This was published under the 2010 to 2015 Conservative and Liberal Democrat coalition government
Government sets out its annual minimum wage remit to the independent Low Pay Commission (LPC).
The government has today (18 June 2014) set out its annual minimum wage remit to the independent Low Pay Commission (LPC).
It has asked the LPC to conduct its annual review of different National Minimum Wage (NMW) rates and make recommendations on the levels it believes should apply from October 2015.
Alongside this request, the government has asked the LPC to make recommendations on 2 new areas this year (2014).
Firstly, to focus on how minimum wage rates for apprentices can be simplified. At the moment the rate an apprentice is paid is dependent on their age and how long they have been on their apprenticeship. The current system can be difficult for employers to understand, leading to poor compliance. The new remit will look at streamlining the apprenticeships rate so that apprentices get the minimum wage they are entitled to.
Secondly, last September 2013, Business Secretary Vince Cable asked the LPC to consider the wider economic impacts of faster rises which would restore the real value of the minimum wage. The government has once again asked the LPC to assess whether we can see above inflation increases in minimum wage rates without harming employment, when it makes its recommendations for the 2015 rates.
Business Secretary Vince Cable said:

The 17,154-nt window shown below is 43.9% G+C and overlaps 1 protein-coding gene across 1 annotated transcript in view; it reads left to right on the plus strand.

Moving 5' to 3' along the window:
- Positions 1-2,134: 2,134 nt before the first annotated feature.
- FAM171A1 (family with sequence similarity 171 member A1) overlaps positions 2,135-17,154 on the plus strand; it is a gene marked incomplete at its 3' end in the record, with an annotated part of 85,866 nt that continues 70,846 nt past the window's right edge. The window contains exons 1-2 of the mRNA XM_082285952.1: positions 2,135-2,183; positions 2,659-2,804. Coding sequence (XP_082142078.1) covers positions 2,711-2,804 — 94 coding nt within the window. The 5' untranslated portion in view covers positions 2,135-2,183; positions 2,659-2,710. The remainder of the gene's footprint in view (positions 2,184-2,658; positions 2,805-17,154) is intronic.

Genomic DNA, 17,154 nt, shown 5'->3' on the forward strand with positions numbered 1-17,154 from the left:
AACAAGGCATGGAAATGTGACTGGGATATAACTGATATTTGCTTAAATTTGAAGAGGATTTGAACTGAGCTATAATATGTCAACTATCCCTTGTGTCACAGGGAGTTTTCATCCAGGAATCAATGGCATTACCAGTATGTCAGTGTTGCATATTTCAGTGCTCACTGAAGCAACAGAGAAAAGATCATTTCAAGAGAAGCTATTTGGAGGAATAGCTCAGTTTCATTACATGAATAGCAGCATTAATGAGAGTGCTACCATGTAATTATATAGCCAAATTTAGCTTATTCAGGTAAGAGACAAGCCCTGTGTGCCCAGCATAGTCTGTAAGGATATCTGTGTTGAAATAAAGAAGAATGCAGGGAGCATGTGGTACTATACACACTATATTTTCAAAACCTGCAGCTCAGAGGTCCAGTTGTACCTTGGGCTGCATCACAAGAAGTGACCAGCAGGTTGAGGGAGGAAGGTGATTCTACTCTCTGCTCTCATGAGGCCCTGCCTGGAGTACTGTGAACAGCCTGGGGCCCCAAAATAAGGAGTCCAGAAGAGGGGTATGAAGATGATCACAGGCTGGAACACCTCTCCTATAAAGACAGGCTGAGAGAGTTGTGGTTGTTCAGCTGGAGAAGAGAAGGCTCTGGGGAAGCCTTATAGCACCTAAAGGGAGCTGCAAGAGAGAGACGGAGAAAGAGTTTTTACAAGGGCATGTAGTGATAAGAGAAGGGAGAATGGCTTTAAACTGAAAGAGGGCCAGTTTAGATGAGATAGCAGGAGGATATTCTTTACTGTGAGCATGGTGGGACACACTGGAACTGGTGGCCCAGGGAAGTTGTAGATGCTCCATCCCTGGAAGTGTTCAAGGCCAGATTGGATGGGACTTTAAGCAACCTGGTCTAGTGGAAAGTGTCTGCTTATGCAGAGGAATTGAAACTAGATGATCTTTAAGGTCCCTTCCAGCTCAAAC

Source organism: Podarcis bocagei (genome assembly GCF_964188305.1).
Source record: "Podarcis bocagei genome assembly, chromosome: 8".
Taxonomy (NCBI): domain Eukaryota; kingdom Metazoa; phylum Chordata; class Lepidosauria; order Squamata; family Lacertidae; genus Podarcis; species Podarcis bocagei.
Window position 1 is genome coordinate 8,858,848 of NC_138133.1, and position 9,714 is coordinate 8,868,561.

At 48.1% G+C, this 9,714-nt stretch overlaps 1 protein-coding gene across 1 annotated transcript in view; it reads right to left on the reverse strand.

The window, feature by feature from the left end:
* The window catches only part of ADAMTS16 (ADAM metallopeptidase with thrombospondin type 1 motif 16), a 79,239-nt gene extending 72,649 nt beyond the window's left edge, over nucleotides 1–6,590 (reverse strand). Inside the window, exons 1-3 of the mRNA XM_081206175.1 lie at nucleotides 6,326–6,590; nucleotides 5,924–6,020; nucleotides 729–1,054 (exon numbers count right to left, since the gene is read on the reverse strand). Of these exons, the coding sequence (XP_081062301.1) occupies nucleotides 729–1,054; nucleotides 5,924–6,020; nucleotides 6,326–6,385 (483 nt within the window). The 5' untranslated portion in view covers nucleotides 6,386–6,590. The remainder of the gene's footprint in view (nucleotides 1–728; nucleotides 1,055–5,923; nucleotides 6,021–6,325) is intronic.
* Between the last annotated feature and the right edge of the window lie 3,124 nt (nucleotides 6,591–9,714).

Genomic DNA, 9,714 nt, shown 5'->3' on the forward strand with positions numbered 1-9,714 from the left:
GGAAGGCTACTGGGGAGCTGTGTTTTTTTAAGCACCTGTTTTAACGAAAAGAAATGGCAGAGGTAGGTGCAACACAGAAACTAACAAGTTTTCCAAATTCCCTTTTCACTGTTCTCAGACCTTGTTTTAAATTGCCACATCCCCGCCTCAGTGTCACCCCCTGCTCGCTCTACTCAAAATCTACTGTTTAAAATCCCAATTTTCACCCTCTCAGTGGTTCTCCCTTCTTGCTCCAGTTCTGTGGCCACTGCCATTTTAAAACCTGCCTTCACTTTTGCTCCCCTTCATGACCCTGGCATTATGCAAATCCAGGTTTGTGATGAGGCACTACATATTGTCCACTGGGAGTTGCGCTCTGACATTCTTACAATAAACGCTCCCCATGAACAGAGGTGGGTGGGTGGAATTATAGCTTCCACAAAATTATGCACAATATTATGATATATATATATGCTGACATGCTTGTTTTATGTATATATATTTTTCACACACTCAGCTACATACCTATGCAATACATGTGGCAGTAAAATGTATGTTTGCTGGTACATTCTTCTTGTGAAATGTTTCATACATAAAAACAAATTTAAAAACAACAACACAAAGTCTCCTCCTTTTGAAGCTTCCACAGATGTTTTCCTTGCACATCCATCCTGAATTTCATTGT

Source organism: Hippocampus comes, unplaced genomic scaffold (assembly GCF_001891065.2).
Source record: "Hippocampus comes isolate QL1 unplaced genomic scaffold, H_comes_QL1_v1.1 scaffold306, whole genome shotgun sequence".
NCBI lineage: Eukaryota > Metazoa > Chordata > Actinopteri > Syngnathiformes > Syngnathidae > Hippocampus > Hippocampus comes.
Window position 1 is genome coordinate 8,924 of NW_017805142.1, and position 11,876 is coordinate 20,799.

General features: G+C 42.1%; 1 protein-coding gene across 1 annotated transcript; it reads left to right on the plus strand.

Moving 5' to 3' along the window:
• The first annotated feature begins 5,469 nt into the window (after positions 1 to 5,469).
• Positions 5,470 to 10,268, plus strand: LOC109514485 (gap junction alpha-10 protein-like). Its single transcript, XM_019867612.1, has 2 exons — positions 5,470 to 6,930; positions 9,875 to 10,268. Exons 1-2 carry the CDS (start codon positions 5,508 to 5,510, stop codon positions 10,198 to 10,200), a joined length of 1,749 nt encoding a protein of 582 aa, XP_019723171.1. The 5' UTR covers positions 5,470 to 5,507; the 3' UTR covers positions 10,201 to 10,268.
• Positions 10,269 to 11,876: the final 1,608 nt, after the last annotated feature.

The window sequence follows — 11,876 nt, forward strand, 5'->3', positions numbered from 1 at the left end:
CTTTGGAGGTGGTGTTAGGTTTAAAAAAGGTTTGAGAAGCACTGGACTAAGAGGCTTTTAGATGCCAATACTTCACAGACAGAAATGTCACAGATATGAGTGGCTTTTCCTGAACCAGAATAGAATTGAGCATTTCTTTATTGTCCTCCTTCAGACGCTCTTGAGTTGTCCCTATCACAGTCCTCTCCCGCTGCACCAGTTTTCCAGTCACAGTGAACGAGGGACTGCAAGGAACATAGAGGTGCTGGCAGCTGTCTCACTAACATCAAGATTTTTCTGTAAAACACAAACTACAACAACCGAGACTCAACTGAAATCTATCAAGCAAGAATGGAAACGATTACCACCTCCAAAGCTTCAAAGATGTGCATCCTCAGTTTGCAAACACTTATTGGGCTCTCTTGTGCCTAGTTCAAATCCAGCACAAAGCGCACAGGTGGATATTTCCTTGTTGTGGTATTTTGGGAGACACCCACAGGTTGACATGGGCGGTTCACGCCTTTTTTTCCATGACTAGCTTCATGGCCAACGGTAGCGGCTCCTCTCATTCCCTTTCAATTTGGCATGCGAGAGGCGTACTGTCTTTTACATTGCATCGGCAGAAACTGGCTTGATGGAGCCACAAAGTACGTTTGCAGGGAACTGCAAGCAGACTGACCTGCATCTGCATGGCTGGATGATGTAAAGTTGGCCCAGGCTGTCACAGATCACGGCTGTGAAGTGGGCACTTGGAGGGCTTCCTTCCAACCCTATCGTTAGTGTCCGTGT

The National Minimum Wage provides vital protection for low paid workers and a real incentive to work. From this October 2014, low-paid workers will enjoy the biggest cash increase in their take home pay since 2008. As the economy continues to strengthen, I want more workers to share the benefits of the recovery.
This is why I am asking the LPC to once again look at whether the economy is strong enough to support above inflation rises, helping those on low pay get a fairer deal.
In addition, I want to see apprentices paid the right wage, so I am asking the LPC to simplify the system to make it easier for employers to know exactly what wage they must pay.
The LPC will report to the Prime Minister, the Deputy Prime Minister and the Secretary of State for Business, Innovation and Skills in February 2015.
Notes to editors:
- The Low Pay Commission was established following the National Minimum Wage Act 1998 to advise the government about the National Minimum Wage. Commissioners have backgrounds in business, trades unions and academic labour relations. For more details, and copies of the full 2014 Report, see the Low Pay Commission website.
- A written ministerial statement has been made today, publishing the remit for the LPC’s 2015 report. Full details can be found at 2015 national minimum wage remit to the Low Pay Commission of the remit will shortly be available at www.gov.uk
- In making recommendations in these areas, government is asking the Low Pay Commission to take account of the state of the economy, employment and unemployment levels, and relevant policy changes.
- When the minimum wage was launched in 1999, the main rate was £3.60. It is now set at £6.31 per hour. The government has that announced the following rates will come into effect on 1 October 2014:
- a 19p (3%) increase in the adult rate (from £6.31 to £6.50 per hour)
- a 10p (2%) increase in the rate for 18-20 year olds (from £5.03 to £5.13 per hour)
- a 7p (2%) increase in the rate for 16-17 year olds (from £3.72 to £3.79 per hour)
- a 5p (2% increase in the rate for apprentices (from £2.68 to £2.73 per hour).
- The Pay and Work Rights helpline number is 0800 917 2368. As well as receiving and investigating complaints about non-payment of the minimum wage, the helpline offers advice and information.